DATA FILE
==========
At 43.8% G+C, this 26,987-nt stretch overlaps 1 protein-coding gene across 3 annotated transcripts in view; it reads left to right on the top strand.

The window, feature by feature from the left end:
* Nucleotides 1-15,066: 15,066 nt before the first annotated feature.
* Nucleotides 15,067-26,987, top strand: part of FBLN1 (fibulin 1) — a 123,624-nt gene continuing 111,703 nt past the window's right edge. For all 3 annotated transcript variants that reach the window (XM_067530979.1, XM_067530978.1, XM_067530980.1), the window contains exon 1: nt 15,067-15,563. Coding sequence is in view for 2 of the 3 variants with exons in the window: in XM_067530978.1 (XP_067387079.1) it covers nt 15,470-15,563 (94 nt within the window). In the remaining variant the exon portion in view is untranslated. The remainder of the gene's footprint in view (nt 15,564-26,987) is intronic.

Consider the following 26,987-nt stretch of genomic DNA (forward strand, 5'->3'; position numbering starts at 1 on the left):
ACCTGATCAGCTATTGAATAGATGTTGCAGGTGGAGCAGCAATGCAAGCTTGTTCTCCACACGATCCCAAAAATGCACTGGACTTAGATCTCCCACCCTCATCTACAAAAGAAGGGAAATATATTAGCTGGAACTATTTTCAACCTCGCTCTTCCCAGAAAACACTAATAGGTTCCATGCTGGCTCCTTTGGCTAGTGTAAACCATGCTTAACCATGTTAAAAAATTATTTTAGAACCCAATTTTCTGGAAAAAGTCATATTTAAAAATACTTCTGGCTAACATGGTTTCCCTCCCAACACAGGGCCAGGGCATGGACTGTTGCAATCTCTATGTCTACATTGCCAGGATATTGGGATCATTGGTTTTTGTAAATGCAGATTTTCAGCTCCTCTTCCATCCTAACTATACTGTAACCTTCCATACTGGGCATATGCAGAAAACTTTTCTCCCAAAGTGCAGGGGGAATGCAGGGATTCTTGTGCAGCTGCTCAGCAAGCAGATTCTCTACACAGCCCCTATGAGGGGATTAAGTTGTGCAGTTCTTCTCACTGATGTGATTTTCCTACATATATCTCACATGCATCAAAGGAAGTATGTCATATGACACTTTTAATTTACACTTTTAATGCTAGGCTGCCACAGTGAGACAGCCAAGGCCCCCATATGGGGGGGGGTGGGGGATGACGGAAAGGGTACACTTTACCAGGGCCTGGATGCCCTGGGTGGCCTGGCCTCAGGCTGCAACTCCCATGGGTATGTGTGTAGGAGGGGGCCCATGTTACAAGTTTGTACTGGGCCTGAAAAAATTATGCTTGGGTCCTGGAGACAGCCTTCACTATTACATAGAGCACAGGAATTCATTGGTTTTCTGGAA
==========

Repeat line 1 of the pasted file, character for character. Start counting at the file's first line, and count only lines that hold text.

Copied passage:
At 43.8% G+C, this 26,987-nt stretch overlaps 1 protein-coding gene across 3 annotated transcripts in view; it reads left to right on the top strand.